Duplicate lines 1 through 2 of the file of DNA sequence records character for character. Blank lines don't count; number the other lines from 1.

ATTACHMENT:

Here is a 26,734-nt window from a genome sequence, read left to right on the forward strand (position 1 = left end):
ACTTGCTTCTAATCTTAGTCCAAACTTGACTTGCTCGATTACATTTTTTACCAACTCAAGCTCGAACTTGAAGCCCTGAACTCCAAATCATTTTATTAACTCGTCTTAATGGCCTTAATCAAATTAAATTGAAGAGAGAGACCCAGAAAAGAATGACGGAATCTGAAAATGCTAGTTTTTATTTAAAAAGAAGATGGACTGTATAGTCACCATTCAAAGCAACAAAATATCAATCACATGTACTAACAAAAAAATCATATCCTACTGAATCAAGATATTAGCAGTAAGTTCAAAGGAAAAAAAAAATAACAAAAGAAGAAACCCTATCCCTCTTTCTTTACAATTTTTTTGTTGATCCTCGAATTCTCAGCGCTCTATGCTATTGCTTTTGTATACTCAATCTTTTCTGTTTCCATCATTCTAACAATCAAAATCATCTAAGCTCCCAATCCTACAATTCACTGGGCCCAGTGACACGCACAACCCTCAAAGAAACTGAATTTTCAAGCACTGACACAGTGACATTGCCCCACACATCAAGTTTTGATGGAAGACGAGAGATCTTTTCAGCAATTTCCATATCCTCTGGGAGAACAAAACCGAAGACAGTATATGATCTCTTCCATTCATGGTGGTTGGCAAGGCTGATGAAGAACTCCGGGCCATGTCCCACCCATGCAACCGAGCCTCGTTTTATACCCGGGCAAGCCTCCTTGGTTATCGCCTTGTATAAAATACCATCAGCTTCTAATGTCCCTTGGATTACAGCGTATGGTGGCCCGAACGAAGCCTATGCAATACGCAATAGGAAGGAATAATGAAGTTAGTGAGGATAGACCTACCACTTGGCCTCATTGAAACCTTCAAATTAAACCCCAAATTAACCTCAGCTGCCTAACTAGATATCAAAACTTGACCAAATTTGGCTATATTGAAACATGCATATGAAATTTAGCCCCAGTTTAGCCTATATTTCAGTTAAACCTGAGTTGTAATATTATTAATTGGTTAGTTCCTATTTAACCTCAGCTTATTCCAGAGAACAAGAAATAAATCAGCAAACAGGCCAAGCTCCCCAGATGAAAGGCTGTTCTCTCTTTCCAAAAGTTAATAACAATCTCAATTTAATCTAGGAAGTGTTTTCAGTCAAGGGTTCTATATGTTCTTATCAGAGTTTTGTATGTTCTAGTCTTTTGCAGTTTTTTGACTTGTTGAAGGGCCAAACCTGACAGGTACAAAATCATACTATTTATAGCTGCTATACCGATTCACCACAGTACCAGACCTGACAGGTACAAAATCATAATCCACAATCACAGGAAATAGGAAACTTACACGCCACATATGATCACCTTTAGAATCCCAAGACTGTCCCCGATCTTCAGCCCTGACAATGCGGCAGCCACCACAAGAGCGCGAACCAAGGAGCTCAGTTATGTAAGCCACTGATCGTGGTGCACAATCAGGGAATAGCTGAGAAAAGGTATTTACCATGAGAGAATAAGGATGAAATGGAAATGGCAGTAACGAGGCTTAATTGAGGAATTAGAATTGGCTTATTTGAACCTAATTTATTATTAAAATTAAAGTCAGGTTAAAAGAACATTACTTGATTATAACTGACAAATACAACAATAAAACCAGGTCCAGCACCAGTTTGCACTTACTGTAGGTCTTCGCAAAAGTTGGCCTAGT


Here is a 26,734-nt window from a genome sequence, read left to right on the forward strand (position 1 = left end):
ACTTGCTTCTAATCTTAGTCCAAACTTGACTTGCTCGATTACATTTTTTACCAACTCAAGCTCGAACTTGAAGCCCTGAACTCCAAATCATTTTATTAACTCGTCTTAATGGCCTTAATCAAATTAAATTGAAGAGAGAGACCCAGAAAAGAATGACGGAATCTGAAAATGCTAGTTTTTATTTAAAAAGAAGATGGACTGTATAGTCACCATTCAAAGCAACAAAATATCAATCACATGTACTAACAAAAAAATCATATCCTACTGAATCAAGATATTAGCAGTAAGTTCAAAGGAAAAAAAAAATAACAAAAGAAGAAACCCTATCCCTCTTTCTTTACAATTTTTTTGTTGATCCTCGAATTCTCAGCGCTCTATGCTATTGCTTTTGTATACTCAATCTTTTCTGTTTCCATCATTCTAACAATCAAAATCATCTAAGCTCCCAATCCTACAATTCACTGGGCCCAGTGACACGCACAACCCTCAAAGAAACTGAATTTTCAAGCACTGACACAGTGACATTGCCCCACACATCAAGTTTTGATGGAAGACGAGAGATCTTTTCAGCAATTTCCATATCCTCTGGGAGAACAAAACCGAAGACAGTATATGATCTCTTCCATTCATGGTGGTTGGCAAGGCTGATGAAGAACTCCGGGCCATGTCCCACCCATGCAACCGAGCCTCGTTTTATACCCGGGCAAGCCTCCTTGGTTATCGCCTTGTATAAAATACCATCAGCTTCTAATGTCCCTTGGATTACAGCGTATGGTGGCCCGAACGAAGCCTATGCAATACGCAATAGGAAGGAATAATGAAGTTAGTGAGGATAGACCTACCACTTGGCCTCATTGAAACCTTCAAATTAAACCCCAAATTAACCTCAGCTGCCTAACTAGATATCAAAACTTGACCAAATTTGGCTATATTGAAACATGCATATGAAATTTAGCCCCAGTTTAGCCTATATTTCAGTTAAACCTGAGTTGTAATATTATTAATTGGTTAGTTCCTATTTAACCTCAGCTTATTCCAGAGAACAAGAAATAAATCAGCAAACAGGCCAAGCTCCCCAGATGAAAGGCTGTTCTCTCTTTCCAAAAGTTAATAACAATCTCAATTTAATCTAGGAAGTGTTTTCAGTCAAGGGTTCTATATGTTCTTATCAGAGTTTTGTATGTTCTAGTCTTTTGCAGTTTTTTGACTTGTTGAAGGGCCAAACCTGACAGGTACAAAATCATACTATTTATAGCTGCTATACCGATTCACCACAGTACCAGACCTGACAGGTACAAAATCATAATCCACAATCACAGGAAATAGGAAACTTACACGCCACATATGATCACCTTTAGAATCCCAAGACTGTCCCCGATCTTCAGCCCTGACAATGCGGCAGCCACCACAAGAGCGCGAACCAAGGAGCTCAGTTATGTAAGCCACTGATCGTGGTGCACAATCAGGGAATAGCTGAGAAAAGGTATTTACCATGAGAGAATAAGGATGAAATGGAAATGGCAGTAACGAGGCTTAATTGAGGAATTAGAATTGGCTTATTTGAACCTAATTTATTATTAAAATTAAAGTCAGGTTAAAAGAACATTACTTGATTATAACTGACAAATACAACAATAAAACCAGGTCCAGCACCAGTTTGCACTTACTGTAGGTCTTCGCAAAAGTTGGCCTAGT